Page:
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In Nigeria, about four in 10 persons may be poor, with the figure reaching about nine in ten in some States, as they earn less than N377 daily, according to a 2019 estimate by the National Bureau of Statistics, (NBS), but not some Nigerians.
Not many of them would be seen on the Forbes’ wealthiest list, but these 21 Nigerians are worth a treasure, according to a published report by an on-line platform.
At the Central Bank of Nigeria, (CBN)’s exchange rates of N410 trading for a dollar and N558 to a British Pound, is equivalent to about N84 billion.
At the black market, the assets are worth N117 billion, with an American dollar trading for N575 and the British Pound, N775.
The said Nigerians are among the more than 35 current and former world leaders, more than 330 public officials, and some 130 billionaires from over 91 countries and territories, whose massive fortune was a part of assets and deals kept in offshore tax-havens.
These Nigerians include two former military governors, a former minister, an erstwhile presidential adviser and some of Nigeria’s leading business people.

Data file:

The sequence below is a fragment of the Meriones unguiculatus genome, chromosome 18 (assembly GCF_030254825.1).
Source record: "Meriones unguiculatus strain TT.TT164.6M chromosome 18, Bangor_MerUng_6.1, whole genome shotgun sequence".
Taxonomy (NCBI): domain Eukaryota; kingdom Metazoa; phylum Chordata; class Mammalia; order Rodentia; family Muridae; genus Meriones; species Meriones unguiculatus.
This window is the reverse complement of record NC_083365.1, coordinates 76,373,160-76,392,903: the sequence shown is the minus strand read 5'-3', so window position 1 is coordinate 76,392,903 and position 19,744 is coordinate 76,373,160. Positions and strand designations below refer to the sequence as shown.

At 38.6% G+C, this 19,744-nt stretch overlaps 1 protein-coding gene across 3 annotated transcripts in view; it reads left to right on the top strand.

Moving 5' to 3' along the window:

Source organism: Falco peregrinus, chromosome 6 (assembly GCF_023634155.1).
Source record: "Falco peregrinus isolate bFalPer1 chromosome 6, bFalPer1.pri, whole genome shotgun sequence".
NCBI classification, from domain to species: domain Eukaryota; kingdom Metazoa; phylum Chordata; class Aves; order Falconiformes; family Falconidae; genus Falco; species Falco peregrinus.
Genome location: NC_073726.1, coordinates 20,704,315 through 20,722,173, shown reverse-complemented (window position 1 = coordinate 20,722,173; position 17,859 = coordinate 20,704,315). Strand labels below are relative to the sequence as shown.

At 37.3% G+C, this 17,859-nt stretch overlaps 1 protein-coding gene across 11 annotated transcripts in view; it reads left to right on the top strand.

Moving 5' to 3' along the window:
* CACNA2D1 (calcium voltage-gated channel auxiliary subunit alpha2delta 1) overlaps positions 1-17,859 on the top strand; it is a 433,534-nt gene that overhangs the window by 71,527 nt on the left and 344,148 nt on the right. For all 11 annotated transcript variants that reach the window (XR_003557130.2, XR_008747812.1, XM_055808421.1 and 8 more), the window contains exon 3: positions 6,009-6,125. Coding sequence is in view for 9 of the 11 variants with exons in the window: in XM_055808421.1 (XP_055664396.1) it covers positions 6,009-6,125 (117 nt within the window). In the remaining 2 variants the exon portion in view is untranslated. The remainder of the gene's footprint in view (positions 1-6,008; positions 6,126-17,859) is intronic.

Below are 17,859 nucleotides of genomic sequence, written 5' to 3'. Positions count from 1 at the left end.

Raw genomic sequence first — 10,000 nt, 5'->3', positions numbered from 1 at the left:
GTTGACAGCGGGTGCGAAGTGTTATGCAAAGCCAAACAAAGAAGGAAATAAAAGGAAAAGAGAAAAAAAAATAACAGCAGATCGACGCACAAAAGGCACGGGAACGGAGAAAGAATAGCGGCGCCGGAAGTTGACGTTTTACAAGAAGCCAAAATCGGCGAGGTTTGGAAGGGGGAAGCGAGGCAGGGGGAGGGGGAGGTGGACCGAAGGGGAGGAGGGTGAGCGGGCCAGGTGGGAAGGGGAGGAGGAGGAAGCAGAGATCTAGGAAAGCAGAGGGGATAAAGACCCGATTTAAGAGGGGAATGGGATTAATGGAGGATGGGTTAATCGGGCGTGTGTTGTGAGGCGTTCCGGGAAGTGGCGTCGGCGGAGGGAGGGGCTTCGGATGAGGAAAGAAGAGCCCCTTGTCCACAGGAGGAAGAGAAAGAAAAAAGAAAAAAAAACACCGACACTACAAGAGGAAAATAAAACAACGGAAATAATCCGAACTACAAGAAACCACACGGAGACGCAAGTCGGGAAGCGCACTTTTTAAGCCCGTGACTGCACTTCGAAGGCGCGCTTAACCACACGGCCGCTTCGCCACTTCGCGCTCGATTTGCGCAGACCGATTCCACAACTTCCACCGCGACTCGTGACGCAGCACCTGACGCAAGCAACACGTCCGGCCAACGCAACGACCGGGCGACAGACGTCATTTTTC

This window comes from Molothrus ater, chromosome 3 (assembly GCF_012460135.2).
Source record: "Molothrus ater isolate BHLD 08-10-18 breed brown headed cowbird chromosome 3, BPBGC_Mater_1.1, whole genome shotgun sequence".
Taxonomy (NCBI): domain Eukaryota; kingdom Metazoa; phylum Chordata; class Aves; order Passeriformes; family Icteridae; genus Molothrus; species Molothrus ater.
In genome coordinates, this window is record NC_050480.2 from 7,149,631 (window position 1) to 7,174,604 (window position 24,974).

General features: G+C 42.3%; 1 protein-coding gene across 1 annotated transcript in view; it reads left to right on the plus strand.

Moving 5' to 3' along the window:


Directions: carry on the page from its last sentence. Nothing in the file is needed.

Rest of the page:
The exposé, sourced from a multi-terabyte volume of leaks retrieved from 14 offshore services firms from around the world, has already highlighted a global cast of influential politicians, businesspersons, fugitives, convicts, celebrities, football stars, judges, tax officials, spy chiefs and many others as having assets offshore.
The companies help their clients set up shell companies and design non-transparent structures to conceal their financial dealings, through trusts.
Experts have urged the Nigerian government to expand the tax net and not the tax rate in order to plough fertile land for more local investments to thrive and discourage the huge desire for foreign currency.
Amid the Naira’s slump to around N575 for a dollar this week, the currency’s weakness and instability against the dollar is also another reason for some of the country’s wealthiest persons to save their money in dollars in what they considered secured jurisdictions, experts have said.
Tax havens and offshore companies also boost illicit financial flow to other jurisdictions away from the country in which the wealth is made. Between 2006 and 2015, Nigeria accounted for $8.3 billion in illicit financial flows, ranking among the top 30 nations, according to the Global Financial Integrity (GFI) report, published in 2019.
The combined wealth of Nigeria’s five richest men – $29.9 billion – could end extreme poverty at a national level, yet 5 million face hunger, according to Oxfam.
The Federal Inland Revenue Service, (FIRS), has vowed actions to determine and punish possible tax offences following the Pandora Papers investigation.